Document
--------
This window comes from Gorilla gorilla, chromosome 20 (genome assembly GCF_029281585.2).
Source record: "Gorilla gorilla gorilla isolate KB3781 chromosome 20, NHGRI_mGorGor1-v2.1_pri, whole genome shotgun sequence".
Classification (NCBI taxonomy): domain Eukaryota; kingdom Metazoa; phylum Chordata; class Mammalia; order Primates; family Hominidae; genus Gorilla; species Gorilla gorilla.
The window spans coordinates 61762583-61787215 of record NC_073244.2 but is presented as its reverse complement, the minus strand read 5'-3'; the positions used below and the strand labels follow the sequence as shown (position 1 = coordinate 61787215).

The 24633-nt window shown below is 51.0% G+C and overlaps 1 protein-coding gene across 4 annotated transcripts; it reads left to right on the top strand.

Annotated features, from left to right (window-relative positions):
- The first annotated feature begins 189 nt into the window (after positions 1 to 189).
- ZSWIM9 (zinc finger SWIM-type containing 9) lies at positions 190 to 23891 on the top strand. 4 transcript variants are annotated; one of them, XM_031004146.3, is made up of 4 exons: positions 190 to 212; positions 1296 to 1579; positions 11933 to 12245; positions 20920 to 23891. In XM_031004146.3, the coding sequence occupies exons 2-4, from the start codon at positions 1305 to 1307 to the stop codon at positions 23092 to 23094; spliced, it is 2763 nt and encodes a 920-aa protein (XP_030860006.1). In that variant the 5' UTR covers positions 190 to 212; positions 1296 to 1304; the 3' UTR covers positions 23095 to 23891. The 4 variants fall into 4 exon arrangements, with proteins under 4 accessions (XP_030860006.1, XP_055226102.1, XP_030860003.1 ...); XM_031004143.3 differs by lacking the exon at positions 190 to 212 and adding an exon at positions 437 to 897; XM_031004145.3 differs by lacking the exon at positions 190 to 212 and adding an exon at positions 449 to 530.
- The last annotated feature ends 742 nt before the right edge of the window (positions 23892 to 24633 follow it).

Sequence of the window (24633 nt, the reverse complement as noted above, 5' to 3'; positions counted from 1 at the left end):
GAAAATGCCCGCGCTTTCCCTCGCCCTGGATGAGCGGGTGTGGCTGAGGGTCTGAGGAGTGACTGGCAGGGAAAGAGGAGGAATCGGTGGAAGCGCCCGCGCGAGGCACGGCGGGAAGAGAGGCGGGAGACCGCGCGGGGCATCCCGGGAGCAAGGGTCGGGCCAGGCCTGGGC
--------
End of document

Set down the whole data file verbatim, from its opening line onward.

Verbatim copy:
This window comes from Gorilla gorilla, chromosome 20 (genome assembly GCF_029281585.2).
Source record: "Gorilla gorilla gorilla isolate KB3781 chromosome 20, NHGRI_mGorGor1-v2.1_pri, whole genome shotgun sequence".
Classification (NCBI taxonomy): domain Eukaryota; kingdom Metazoa; phylum Chordata; class Mammalia; order Primates; family Hominidae; genus Gorilla; species Gorilla gorilla.
The window spans coordinates 61762583-61787215 of record NC_073244.2 but is presented as its reverse complement, the minus strand read 5'-3'; the positions used below and the strand labels follow the sequence as shown (position 1 = coordinate 61787215).

The 24633-nt window shown below is 51.0% G+C and overlaps 1 protein-coding gene across 4 annotated transcripts; it reads left to right on the top strand.

Annotated features, from left to right (window-relative positions):
- The first annotated feature begins 189 nt into the window (after positions 1 to 189).
- ZSWIM9 (zinc finger SWIM-type containing 9) lies at positions 190 to 23891 on the top strand. 4 transcript variants are annotated; one of them, XM_031004146.3, is made up of 4 exons: positions 190 to 212; positions 1296 to 1579; positions 11933 to 12245; positions 20920 to 23891. In XM_031004146.3, the coding sequence occupies exons 2-4, from the start codon at positions 1305 to 1307 to the stop codon at positions 23092 to 23094; spliced, it is 2763 nt and encodes a 920-aa protein (XP_030860006.1). In that variant the 5' UTR covers positions 190 to 212; positions 1296 to 1304; the 3' UTR covers positions 23095 to 23891. The 4 variants fall into 4 exon arrangements, with proteins under 4 accessions (XP_030860006.1, XP_055226102.1, XP_030860003.1 ...); XM_031004143.3 differs by lacking the exon at positions 190 to 212 and adding an exon at positions 437 to 897; XM_031004145.3 differs by lacking the exon at positions 190 to 212 and adding an exon at positions 449 to 530.
- The last annotated feature ends 742 nt before the right edge of the window (positions 23892 to 24633 follow it).

Sequence of the window (24633 nt, the reverse complement as noted above, 5' to 3'; positions counted from 1 at the left end):
GAAAATGCCCGCGCTTTCCCTCGCCCTGGATGAGCGGGTGTGGCTGAGGGTCTGAGGAGTGACTGGCAGGGAAAGAGGAGGAATCGGTGGAAGCGCCCGCGCGAGGCACGGCGGGAAGAGAGGCGGGAGACCGCGCGGGGCATCCCGGGAGCAAGGGTCGGGCCAGGCCTGGGC